Eleventh Station: Jesus is nailed to the cross

We adore you, O Christ, and we praise you.  Because by your holy cross you have redeemed the world.

There are a few thoughts that come to mind when looking at this station – many thoughts indeed – but two that seem to re-emerge.  One is of people living with disability, old age or infirmity.  Their hands and feet quite literally tied and unable to move due to one condition or other.  Jesus’ hands used to healing are rendered powerless beneath the enforced control of the nails.  Likewise his legs and feet that walked to so many places and into the lives of so many people – from the young newlyweds in Cana to the bedroom of the a young child lying in but to be drawn from the arms of death.  Hands that blessed, cured, nourished – feet that walked for many – rendered powerless.  This station, I sometimes think, speaks to those who feel so restrained.  Jesus seeks to focus them and all of us on what is central “Father, into your hands I commend my Spirit”.  It’s as if he’s saying the body is a passing thing and that, in the passing, many changes take place but that the Spirit is the central.  It is on the Spirit we must focus and IN the Spirit we must seek to come before God.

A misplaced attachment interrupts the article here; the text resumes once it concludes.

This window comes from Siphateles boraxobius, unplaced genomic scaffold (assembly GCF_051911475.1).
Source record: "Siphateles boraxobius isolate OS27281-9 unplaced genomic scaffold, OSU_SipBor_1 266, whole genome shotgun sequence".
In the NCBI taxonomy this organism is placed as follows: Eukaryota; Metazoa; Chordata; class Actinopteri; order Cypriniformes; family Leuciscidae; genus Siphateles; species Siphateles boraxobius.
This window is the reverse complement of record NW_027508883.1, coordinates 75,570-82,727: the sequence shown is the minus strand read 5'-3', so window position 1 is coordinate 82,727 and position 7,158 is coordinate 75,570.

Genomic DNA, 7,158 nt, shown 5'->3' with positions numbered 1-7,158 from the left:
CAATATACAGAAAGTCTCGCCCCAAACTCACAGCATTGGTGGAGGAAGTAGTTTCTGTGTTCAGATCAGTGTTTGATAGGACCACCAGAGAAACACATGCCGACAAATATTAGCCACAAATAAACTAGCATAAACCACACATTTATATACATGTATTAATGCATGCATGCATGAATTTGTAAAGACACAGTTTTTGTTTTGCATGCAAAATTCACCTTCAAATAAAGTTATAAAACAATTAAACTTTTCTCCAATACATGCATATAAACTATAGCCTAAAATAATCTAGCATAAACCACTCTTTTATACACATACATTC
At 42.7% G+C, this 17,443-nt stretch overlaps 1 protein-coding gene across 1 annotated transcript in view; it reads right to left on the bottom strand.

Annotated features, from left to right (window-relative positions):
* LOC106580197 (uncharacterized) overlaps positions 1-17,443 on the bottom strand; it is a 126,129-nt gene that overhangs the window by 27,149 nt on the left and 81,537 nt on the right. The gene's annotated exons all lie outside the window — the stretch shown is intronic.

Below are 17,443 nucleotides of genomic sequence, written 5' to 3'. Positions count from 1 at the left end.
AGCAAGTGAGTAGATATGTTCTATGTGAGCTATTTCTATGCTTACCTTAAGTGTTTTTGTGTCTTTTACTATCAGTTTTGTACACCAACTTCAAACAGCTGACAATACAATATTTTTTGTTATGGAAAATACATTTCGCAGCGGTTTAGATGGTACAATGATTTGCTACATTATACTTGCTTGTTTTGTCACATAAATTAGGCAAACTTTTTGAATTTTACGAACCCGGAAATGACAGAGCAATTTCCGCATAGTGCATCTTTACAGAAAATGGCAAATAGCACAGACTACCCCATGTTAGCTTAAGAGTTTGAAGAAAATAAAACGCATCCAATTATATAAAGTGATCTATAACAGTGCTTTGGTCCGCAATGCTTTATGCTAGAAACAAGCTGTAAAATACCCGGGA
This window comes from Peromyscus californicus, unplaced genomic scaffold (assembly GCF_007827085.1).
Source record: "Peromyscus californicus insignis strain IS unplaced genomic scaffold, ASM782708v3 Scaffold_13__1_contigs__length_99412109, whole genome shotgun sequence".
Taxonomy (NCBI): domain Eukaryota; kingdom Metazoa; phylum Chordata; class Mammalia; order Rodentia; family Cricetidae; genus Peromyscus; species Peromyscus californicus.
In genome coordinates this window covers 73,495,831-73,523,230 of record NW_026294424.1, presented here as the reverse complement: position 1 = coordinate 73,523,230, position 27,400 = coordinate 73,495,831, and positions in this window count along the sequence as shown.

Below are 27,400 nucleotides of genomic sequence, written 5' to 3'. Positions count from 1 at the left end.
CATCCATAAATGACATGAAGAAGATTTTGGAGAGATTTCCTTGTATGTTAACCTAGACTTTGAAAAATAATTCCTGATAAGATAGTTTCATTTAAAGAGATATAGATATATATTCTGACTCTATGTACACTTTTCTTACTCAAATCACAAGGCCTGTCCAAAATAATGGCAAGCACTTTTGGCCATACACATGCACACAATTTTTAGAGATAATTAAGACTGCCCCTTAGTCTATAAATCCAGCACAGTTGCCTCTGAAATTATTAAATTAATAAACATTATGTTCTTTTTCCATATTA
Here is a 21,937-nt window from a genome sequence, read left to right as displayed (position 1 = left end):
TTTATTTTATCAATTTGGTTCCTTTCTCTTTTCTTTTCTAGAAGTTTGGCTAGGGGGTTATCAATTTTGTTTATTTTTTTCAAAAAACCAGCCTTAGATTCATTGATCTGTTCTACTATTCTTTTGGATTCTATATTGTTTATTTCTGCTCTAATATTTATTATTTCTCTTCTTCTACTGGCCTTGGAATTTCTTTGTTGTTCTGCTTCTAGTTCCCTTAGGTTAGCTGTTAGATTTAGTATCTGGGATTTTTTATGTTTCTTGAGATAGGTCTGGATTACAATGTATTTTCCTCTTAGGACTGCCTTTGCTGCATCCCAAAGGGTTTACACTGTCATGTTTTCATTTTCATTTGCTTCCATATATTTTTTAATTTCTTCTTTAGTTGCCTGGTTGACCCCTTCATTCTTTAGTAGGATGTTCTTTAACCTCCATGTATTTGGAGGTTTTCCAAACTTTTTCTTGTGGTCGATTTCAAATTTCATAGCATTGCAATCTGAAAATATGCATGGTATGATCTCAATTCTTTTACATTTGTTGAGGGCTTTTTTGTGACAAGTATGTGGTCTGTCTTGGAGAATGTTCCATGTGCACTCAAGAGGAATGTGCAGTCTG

A second thought from this station focuses on what leads to cruelty between people.  How could any man, even a solider obeying orders, use hammer and nails to inflict pain on another?  The hammer and nails, in the right hands of a well-intentioned man or woman are tools of mending and creating.  The tools of the trade and the trade is honourable.  In the wrong hands, they are weapons – used to instill fear and to exert control.  The hammer and nails, in and by themselves, can harm nobody.  It’s when they’re put in the wrong hands the story of cruelty emerges.

As we look then at this station, we might do well to give a bit of thought to the potential for use or misuse of tools, even of weapons.  Maybe too, we could make a firm resolve for peace.  It’s also an invitation to pray for peace and the ending of cruelty in its many forms.

Oh, that today we would listen to his voice, let us harden not our hearts.

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